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Development Of Malayalam Language

The growth of an indigenous form of literature is attributed to the medieval period. Malayalam, as a distinct form of language began to develop. Ramakatha, a poem composed during the Perumal period is regarded as the beginning of Malayalam literature. However the text is more or less in Tamil. Most of the indigenous literature belonged to the Pattu form, orally communicated. Local usages and syntax got in to all these compositions. The script used is Vattezhuthu adapted from Tamil and Brahmi. Grnatha characters were used for writing Sanskrit compositions. Malayalam began to have its own script during this period. The temple inscriptions have used Tamil. However, a number of local usages and syntax got in to these compositions composed in Tamil.


Manipravalam


Manipravalam is the name given to that form of literature in Malayalam, which came in to existence during the 9th – 14th Century. It is a curious mixture of Malayalam, Tamil and Sanskrit. From the 11th Century onwards, a number of literary works appeared in Manipravalam pattern. Tolan was one of the earliest poet in Malayalam who composed works in Manipravalam style. However the first full-fledged work in Manipravalam was Vaisika Tantram of the 11th Century. Most of the manipravalam works have Devadasis as their heroine. Of the works in this category may be mentioned Unniaticharitam, Unniachi Charitam and Unnichirutevi Charitam. They depict the life of ease and indolence of the leisured class in society. They reflect the social conditions of the age such as the Devadasi system, Sambandham system of a decadent society. However they are valuable for the social historians of Kerala.


Philosophical And Devotional Works


The feudal age produced a series of philosophical and devotional works in Malayalam. The Gathas and Champus come under this category. Krishnagatha of Cherusseri was the typical Gatha. Its theme is the story of Krishna. It was written under the patronage of Udaya Varman of Kolathunad. The Ramayanam Champu of Punam Namputiri and Bhasha Naishedham Champu of Mahishamangalam were produced during this age. If the early Champus depicted the Devadasis of the day, the later Champus drew their themes from the Puranas and depicted contemporary social life. Other great savants of the period are Punthanam and Melputhur. Puntanam belonged to the school of Bhakti and composed such works as Jnanappana, Sri Krishna Karnamrutam and Santana Gopalam. Melputhur composed learned works such as Narayaneeyam and Prakriya Sarvaswam. Chennos Namputiri wrote Tantra Samucchaya, a treatese on temple architecture and sculpture. Other literary figures include Madhava who translated Gita in to Malayalam and Sankara who wrote Bharatmala. There was also works relating to scientific literature. Ashtamga hrudaya, an encyclopaedia of Ayurvedic system of medicine was composed during this period. Parameswara founded the Digganita system of astronomy based on the observation with the naked eye.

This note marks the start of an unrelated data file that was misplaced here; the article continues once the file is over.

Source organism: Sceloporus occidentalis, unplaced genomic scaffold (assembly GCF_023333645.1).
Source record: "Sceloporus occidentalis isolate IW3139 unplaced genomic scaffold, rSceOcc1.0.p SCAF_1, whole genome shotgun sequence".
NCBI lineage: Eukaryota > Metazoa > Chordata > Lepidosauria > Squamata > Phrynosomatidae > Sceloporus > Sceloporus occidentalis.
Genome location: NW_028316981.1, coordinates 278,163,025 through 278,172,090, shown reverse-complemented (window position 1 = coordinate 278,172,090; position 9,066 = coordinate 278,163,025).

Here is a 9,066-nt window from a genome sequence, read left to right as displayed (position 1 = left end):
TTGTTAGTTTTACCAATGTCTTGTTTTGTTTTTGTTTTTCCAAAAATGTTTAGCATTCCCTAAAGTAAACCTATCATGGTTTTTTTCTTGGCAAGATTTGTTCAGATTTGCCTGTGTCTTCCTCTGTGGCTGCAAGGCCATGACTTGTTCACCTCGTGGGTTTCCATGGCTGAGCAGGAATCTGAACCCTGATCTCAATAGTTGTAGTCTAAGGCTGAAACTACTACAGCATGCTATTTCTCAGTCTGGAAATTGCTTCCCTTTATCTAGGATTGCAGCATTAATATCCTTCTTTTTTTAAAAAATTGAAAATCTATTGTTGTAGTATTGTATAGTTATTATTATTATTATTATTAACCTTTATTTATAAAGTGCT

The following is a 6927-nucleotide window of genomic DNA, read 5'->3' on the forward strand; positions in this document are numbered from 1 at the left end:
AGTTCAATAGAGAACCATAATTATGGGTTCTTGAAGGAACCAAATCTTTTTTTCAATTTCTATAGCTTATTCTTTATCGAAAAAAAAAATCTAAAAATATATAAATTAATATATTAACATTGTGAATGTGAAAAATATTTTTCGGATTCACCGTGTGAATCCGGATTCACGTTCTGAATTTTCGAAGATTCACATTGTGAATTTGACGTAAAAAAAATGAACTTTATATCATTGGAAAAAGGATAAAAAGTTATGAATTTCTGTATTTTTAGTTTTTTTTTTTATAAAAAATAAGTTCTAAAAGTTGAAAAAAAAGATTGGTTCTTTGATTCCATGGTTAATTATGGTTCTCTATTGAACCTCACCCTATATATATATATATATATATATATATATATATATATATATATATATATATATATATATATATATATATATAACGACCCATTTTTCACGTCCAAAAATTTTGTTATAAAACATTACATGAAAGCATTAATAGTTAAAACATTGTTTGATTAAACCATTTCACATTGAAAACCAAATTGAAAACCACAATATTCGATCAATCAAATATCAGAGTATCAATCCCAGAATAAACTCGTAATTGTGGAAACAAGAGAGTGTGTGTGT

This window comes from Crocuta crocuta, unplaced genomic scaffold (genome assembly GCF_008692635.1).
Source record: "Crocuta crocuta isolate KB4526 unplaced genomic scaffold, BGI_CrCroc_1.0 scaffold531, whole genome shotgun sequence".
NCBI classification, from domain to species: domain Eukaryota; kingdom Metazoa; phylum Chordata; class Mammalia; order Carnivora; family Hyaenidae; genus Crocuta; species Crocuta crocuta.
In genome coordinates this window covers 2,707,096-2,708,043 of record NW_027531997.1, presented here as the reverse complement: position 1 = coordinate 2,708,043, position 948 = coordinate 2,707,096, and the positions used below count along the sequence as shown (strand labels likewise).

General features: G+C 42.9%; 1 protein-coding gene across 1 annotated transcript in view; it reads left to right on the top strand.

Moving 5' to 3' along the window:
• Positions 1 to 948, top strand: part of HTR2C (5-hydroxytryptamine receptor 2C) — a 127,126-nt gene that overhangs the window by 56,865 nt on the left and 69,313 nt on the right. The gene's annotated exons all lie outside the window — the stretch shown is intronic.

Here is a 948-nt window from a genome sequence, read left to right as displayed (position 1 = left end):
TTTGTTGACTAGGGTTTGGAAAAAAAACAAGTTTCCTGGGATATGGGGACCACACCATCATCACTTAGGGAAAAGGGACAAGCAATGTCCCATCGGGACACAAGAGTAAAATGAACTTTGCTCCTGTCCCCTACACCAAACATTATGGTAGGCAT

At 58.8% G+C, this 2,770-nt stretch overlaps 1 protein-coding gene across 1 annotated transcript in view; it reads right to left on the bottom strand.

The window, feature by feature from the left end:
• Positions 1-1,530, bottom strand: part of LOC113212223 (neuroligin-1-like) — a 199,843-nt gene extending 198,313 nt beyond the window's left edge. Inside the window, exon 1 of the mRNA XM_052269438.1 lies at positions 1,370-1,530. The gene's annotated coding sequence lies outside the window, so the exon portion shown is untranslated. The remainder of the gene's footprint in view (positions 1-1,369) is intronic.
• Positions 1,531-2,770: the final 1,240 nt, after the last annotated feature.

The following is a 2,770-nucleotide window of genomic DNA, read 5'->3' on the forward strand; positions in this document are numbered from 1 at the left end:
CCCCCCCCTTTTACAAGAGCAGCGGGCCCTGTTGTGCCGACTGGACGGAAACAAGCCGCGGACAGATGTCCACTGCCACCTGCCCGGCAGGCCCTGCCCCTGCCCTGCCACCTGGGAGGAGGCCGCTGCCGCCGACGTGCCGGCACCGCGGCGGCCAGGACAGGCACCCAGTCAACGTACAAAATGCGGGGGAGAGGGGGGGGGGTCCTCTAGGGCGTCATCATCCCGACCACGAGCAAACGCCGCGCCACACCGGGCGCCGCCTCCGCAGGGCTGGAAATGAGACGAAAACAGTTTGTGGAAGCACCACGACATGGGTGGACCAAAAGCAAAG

A number of pure Malayalam songs in praise of Gods and heroes appeared; symbolizing the dawn of Kilipattu literature. The Kannassa Ramayanam revived the tradition of religious poetry. Kannassa Panikkar, the most outstanding of the Niranam poets wrote Ramayana, Bharatam, Bhagavatam and Sivaratri Mahatmyam. Though adapted from Sanskrit, they are remarkable for their originality of treatment. The Ramayana works of Niranam poets and the Ramakathapattu revived the tradition of religious poetry. Their works culminated in the epoch making translations of epics and Puranas by Tunjath Ezhuthachan.